The challenges of implementing an EcoHealth approach to prevention and control of emerging zoonoses in Southeast Asia
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Unger, F., Lapar, L., Grace, D. and Gilbert, J. 2011. The challenges of implementing an EcoHealth approach to prevention and control of emerging zoonoses in Southeast Asia. Paper presented at an International Conference on Global Issues Influencing Human and Animal Health for the Association of Southeast Nations (ASEAN), Khon Kaen, Thailand, 9-10 June 2011.
Permanent link to cite or share this item: http://hdl.handle.net/10568/12454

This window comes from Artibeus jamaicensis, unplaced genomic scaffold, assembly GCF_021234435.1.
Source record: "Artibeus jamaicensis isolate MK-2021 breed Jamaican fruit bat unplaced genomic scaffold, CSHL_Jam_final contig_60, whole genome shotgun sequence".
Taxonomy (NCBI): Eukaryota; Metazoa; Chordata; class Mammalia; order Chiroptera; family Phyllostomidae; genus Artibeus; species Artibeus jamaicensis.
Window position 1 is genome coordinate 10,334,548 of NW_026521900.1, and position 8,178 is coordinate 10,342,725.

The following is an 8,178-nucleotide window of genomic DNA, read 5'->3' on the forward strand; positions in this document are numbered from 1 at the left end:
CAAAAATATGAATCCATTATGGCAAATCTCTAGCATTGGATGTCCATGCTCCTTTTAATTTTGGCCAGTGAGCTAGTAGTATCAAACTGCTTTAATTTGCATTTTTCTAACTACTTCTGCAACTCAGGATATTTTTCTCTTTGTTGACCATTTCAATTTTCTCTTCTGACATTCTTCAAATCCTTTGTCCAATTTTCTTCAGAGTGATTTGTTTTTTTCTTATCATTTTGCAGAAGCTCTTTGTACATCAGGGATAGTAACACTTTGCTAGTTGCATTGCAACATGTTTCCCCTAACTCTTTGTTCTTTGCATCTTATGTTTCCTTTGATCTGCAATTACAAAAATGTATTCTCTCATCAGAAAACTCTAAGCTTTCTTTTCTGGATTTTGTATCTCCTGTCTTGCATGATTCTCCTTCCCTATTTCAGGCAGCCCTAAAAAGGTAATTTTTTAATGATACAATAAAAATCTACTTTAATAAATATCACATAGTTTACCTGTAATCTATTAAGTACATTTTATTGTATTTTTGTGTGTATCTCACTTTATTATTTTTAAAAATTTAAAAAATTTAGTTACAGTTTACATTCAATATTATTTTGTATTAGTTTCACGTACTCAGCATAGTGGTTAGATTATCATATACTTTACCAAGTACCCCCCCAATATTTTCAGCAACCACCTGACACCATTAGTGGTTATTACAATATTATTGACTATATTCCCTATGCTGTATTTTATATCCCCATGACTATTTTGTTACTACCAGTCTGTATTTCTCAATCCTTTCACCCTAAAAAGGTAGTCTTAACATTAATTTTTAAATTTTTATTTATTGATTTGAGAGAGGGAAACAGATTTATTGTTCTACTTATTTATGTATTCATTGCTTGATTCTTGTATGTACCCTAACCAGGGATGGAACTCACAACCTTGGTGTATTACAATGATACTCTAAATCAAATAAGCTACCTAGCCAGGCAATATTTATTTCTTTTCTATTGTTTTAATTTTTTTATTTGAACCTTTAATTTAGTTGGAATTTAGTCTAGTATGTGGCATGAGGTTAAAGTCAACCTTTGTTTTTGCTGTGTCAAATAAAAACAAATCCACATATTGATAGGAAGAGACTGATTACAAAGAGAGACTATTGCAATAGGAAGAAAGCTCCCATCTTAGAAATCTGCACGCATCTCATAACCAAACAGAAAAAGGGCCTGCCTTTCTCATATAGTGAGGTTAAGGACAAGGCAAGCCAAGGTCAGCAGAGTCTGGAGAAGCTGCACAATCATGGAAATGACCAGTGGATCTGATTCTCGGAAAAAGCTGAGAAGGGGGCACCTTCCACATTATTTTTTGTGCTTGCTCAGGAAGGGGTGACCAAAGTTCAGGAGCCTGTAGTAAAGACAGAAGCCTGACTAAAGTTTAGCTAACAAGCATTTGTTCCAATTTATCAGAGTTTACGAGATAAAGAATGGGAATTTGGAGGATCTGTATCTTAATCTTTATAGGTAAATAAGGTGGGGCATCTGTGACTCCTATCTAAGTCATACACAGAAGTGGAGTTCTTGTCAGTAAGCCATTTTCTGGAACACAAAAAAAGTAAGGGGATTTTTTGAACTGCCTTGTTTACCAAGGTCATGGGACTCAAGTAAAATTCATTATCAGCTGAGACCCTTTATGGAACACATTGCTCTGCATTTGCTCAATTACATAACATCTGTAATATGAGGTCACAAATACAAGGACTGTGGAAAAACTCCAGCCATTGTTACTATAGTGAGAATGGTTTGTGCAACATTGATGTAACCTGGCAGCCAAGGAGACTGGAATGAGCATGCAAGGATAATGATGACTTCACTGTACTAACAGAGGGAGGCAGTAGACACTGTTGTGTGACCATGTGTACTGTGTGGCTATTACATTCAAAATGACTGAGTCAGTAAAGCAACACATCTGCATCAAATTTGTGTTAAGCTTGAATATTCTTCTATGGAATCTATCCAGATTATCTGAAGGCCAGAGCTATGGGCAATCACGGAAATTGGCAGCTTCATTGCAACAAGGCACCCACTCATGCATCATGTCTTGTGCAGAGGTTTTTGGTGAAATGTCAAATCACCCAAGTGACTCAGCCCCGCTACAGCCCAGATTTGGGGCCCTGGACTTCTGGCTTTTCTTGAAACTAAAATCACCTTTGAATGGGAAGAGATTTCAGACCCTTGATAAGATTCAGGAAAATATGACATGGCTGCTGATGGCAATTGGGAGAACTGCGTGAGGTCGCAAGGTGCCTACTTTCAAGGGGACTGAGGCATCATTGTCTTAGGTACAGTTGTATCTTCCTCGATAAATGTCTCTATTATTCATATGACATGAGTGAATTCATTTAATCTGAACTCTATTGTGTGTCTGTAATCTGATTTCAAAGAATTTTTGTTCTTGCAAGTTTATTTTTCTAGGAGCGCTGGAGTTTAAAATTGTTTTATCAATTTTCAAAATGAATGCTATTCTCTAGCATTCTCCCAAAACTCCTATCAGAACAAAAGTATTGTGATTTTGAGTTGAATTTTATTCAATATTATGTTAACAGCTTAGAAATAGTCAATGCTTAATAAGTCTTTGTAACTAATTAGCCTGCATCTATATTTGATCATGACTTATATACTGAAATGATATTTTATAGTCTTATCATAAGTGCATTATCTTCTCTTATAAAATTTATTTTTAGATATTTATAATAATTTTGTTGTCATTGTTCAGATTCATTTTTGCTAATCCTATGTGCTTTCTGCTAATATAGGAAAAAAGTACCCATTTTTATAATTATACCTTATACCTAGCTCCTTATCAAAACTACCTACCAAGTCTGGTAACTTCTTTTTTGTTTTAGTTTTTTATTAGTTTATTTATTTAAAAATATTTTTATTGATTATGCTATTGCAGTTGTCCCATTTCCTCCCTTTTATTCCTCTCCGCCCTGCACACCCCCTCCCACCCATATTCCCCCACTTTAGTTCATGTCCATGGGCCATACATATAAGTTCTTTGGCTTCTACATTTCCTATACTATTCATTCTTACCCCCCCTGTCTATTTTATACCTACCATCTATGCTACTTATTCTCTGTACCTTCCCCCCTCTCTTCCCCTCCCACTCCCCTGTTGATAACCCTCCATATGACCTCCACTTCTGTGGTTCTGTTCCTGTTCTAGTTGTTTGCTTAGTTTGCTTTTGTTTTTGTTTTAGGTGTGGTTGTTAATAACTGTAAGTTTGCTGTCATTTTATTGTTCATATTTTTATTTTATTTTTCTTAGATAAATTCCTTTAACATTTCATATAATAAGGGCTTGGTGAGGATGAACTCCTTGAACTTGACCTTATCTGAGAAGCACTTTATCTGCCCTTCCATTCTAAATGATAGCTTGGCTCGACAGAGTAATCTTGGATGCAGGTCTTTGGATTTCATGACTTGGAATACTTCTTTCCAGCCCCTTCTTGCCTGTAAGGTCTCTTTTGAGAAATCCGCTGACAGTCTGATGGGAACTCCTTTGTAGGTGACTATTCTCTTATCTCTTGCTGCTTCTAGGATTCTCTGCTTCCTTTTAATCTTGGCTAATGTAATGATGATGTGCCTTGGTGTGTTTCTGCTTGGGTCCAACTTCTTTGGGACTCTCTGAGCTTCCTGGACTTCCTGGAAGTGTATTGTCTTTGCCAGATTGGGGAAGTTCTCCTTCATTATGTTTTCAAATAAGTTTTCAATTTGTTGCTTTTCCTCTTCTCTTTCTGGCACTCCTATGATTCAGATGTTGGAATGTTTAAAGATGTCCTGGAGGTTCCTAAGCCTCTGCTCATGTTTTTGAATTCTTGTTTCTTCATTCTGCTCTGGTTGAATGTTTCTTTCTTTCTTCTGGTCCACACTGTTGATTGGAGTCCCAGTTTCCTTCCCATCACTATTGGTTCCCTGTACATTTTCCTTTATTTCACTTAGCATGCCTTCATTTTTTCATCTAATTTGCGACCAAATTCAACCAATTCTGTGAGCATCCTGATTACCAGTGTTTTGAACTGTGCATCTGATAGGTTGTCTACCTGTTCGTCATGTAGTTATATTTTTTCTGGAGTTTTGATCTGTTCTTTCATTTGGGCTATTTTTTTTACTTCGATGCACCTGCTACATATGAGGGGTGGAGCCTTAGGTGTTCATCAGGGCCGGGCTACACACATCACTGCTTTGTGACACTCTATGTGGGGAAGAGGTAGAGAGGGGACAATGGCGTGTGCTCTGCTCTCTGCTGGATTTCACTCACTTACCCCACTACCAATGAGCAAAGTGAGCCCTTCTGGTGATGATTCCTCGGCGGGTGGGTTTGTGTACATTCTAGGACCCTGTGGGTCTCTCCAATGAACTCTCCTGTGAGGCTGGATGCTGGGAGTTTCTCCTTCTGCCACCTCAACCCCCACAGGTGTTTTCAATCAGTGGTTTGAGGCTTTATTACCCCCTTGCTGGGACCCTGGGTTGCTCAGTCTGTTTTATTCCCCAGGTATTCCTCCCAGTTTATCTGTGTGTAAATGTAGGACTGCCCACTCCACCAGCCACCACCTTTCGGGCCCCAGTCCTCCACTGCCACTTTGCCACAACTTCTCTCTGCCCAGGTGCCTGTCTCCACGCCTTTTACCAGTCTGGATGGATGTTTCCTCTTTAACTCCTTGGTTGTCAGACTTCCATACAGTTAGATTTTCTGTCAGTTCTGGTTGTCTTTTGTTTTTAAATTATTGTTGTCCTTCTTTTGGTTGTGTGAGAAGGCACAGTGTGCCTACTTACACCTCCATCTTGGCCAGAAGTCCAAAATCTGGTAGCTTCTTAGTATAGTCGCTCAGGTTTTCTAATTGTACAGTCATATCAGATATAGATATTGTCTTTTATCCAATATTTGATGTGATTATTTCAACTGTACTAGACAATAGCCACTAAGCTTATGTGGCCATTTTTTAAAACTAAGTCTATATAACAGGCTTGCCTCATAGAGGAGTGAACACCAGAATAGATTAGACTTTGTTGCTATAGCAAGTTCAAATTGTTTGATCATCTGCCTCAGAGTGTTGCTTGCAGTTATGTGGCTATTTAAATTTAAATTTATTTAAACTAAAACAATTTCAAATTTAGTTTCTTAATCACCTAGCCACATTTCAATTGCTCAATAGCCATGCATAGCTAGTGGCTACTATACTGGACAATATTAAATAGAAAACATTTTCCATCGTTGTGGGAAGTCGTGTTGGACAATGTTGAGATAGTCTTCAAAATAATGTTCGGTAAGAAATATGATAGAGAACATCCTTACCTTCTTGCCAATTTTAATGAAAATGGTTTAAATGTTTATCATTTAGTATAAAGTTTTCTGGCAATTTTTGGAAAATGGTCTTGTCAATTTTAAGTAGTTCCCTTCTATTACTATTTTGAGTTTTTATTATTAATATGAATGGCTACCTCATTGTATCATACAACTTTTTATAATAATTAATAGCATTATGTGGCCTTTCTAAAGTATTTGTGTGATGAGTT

There is a growing body of support among medical and veterinary communities advocating One Health and other holistic health paradigms as progressive approaches to improving the health of humans, animals and our environment. The International Livestock Research Institute (ILRI) is committed to the potential benefits of the approach. There remains the substantial challenge of how to implement ùon the groundû. Some of the barriers are well described, such as adequate incentive for multiple disciplines to work together (especially biomedical and social sciences), and who will ultimately lead and coordinate such efforts. The EcoHealth Approach to the Prevention & Control of Zoonotic Emerging Infectious Diseases in the Southeast Asia Region (EcoZD) is a 5-and-a-half year project being implemented by ILRI in 6 countries - funded by the International Development Research Centre in Canada. Its core objective is to capacity build researchers and other key actors in the field of emerging zoonoses through applying an EcoHealth approach. In many of the project countries we have identified additional constraints to those described above, such as limited human resources (specifically in areas of technical expertise and language); these same resources overburdened with multiple ODA projects both confined to particular sectors as well as the more progressive inter-sectoral and multi-sectoral ones. The poster will discuss the process of moving from the One Health conceptual framework to practical application by reporting on the progress, lessons learned and particularly ongoing challenges - such as those described above; also whether the priority is 'emerging' zoonoses or 'endemic' (neglected) zoonoses.